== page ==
The only reason I could see for criticizing Edna would be if she killed herself for ridiculous reasons, but she did it to avoid living a life of mental imprisonment. Now I know I've stressed this enough already so I'll keep my argument brief. In the moments before Edna comitted suicided, she invisions her children and sees them as "antagonists" who would "drag her into the soul's slavery". Now I don't know about you but I don't think I could live under those conditions. She knew that society would not let her escape the bonds of maternity so she had to take matters into her own hands. I don't agree with suicide as a solution, but I feel that the severity of Edna's downward spiral left her with no other option. I do not disagree with the decisions she has made, nor do I think she is a bad person for leaving her family.
A third straight exemplary post from Student J. He has moved to the criticize eye, which is very appropriate for the last stage of discussion. He runs with a question raised in class for the purpose of nailing it down more concretely, and he is aware of and draws upon his own earlier post, so once again, like with D, we see a conscious mind at work. The move he makes in the first paragraph is quite intriguing -- making us think about how much more difficult it is to side with Edna as the novel goes on and we are introduced to more layers of complication. The two questions J raises toward the end of the first paragraph are powerful and polemical -- sure to draw blood. Ironically, he makes us aware that if we are sensitive readers it should be harder to affirm Edna as the novel goes on, but then goes on to show that it still can be done. He boldly challenges contrary believers by indentifying what he considers the only valid counter-argument -- and then taking a whack at it. Beautiful!
Student J's Commentary:
In keeping with the tennis analogy for discussion posts, I would describe my posts as either a serve or a volley. My first post was a volley because I addressed the already brewing discussion and sent it to a new area of the court [I cut out the volley section above]. My second and third posts were serves as I tried to bring in a new topic with strong support in hopes of stirring class discussion. I tried both methods to see which would more greatly affect the class. I have yet to make conclusions as to what method is better. . . .
My second post, and my first serve, dealt with the changes in Robert and his affect on Edna during the novel. The first paragraph summarize his actions at Grande Isle while the second focused on his return from Mexico. I made some claims here about his intentions toward Edna and supported them with the text. Most importantly I again ended with questions for the reader, trying desparately to spark some discussion.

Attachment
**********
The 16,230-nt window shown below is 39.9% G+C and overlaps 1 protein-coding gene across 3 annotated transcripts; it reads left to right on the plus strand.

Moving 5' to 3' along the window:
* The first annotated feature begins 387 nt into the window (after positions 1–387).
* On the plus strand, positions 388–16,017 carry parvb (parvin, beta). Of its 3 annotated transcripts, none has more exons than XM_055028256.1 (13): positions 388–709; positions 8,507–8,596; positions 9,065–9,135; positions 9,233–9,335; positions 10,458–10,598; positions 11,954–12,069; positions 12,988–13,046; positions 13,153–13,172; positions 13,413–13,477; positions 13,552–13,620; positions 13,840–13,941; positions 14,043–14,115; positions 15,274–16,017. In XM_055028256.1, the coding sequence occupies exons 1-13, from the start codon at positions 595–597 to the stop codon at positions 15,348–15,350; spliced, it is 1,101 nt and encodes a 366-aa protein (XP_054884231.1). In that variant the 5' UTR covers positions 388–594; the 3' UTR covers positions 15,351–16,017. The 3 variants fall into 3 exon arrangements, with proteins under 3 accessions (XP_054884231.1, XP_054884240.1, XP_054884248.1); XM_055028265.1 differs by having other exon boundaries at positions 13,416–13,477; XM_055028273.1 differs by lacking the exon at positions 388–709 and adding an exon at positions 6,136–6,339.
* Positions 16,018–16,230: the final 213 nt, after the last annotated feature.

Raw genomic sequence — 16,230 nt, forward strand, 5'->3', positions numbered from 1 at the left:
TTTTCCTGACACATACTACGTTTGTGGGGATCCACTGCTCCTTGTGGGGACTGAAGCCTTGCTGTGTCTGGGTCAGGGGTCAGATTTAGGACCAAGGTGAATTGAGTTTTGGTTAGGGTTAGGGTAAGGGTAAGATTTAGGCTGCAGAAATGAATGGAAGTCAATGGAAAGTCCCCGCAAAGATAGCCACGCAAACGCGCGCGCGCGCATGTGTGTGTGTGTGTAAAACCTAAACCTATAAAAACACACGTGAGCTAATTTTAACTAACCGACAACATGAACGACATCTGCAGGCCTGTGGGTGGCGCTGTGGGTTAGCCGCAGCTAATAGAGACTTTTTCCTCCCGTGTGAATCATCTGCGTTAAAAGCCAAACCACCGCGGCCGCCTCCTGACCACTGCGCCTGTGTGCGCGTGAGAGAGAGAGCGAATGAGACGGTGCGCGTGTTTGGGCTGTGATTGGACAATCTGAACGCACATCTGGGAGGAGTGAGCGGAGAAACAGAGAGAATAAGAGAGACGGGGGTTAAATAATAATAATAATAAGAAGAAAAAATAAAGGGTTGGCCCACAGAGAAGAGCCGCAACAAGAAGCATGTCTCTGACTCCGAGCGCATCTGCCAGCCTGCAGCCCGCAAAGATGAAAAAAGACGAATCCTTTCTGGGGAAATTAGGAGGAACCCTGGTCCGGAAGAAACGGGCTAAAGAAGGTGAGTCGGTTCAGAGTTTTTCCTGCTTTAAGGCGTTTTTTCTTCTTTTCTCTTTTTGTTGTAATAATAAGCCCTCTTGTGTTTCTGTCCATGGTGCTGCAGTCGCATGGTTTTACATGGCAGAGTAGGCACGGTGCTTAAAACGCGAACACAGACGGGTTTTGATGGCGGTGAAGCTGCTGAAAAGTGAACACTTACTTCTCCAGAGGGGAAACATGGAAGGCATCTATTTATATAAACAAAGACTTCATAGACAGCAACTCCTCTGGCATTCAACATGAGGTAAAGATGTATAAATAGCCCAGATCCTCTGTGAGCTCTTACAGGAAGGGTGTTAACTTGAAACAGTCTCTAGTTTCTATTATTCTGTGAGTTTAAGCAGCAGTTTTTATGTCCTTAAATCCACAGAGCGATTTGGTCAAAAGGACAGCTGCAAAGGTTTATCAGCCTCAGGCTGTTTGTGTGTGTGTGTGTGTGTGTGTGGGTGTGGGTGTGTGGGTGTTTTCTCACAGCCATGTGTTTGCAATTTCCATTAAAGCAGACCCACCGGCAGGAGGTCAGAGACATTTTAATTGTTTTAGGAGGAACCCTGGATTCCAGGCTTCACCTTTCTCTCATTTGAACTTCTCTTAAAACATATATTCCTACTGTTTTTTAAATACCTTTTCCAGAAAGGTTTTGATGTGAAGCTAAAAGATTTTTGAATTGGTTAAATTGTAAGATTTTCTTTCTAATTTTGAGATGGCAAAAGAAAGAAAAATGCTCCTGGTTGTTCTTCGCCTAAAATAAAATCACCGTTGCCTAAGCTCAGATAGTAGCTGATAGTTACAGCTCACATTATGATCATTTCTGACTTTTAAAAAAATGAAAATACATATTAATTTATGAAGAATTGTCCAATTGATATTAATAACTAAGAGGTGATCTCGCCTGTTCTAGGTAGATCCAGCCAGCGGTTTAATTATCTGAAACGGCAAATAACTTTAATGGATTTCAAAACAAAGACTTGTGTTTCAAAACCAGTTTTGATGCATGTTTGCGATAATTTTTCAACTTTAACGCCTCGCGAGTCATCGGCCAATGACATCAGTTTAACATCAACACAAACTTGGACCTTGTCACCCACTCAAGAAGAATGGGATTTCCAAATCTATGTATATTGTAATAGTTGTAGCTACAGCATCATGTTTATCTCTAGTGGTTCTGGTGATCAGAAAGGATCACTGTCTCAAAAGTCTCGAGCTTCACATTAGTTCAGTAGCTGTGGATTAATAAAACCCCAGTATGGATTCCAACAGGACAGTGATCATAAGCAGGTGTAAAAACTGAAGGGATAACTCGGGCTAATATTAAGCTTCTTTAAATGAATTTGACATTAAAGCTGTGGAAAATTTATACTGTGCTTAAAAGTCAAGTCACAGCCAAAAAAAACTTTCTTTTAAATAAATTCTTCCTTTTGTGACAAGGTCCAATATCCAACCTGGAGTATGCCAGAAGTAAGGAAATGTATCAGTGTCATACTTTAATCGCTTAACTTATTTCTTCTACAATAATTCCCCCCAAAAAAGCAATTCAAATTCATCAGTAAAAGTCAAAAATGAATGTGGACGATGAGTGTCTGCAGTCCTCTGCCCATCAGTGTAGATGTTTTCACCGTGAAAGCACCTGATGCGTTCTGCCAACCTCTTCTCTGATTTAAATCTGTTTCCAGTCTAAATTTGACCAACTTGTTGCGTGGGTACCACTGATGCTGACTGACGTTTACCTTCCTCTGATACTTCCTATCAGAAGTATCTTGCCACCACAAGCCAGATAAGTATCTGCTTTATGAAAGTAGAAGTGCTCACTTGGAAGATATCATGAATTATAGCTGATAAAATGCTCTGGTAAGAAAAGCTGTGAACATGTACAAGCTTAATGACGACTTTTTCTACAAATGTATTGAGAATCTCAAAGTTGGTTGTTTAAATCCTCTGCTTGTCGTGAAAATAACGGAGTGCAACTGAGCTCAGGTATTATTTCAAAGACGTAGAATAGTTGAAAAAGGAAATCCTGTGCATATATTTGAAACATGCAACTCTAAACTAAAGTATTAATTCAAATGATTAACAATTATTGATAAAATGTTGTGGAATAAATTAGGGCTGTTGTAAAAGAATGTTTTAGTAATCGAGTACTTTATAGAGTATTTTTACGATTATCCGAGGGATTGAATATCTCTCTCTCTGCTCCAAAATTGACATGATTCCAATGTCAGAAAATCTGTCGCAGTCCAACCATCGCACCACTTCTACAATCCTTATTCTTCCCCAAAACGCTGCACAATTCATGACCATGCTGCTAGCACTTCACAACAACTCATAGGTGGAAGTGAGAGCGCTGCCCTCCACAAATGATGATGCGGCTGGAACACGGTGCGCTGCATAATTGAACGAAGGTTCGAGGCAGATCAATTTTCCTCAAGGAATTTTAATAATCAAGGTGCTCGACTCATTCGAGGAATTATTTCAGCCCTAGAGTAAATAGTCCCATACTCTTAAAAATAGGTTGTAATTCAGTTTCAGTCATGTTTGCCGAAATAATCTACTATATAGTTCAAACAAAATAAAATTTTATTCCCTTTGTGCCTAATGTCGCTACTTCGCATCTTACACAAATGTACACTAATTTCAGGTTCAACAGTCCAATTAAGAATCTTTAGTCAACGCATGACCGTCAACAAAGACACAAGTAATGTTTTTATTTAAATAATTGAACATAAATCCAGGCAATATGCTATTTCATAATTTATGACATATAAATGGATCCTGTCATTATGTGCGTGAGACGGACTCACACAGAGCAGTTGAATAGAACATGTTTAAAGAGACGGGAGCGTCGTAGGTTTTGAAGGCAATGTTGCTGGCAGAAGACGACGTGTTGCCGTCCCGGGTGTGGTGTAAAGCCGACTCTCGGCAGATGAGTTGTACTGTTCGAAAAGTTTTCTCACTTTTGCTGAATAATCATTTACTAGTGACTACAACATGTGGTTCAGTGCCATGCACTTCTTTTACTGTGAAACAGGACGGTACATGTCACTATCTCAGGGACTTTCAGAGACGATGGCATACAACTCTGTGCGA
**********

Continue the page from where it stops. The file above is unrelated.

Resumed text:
My final post attacked what I thought was the most important debate in the novel: whether or not the reader should support Edna. This time I took my idea from class discussion earlier that day. I was surprised at the large amount of discord in the classroom and felt that my input might change someone's opinion. I tried to support my argument by stressing Edna's mental slavery and how she couldn't imagine life if it came within the bonds of the domicile. Looking back now, I feel that my argument could have used some fine tuning and it probably wasn't as influential as it could have been. The major difference here from the other two posts lies in the lack of rhetorical questions in the closing sentences. I guess I thought the topic was provocative enough and didn't need any further pushing for people to catch on.
All in all I am pleased with my posts. I feel I was successful in pushing class discussion and presenting the board with new ideas. Perhaps in my next set of posts I will follow more closely to the five eyes document. I tried to let my thoughts flow in my writings and didn't want the five eyes to hold me back at all. After writing the fourth post [a different assignment not included here] I found the eyes helpful and intend to use them in future posts.
Already in the first week of class this student shows himself as very skilled in discussion. He has bought into the tennis analogy, he is so community-oriented that he is "desperate" to spark discussion, he has class discussion and the views of others consciously in mind when he chooses what to write about, he is aware of the changes in his own posting style at the different steps, he sets some goals for the future, he shows mastery not only of relevant details but the big issues in the work, and he concentrates his attention there. Much the model student!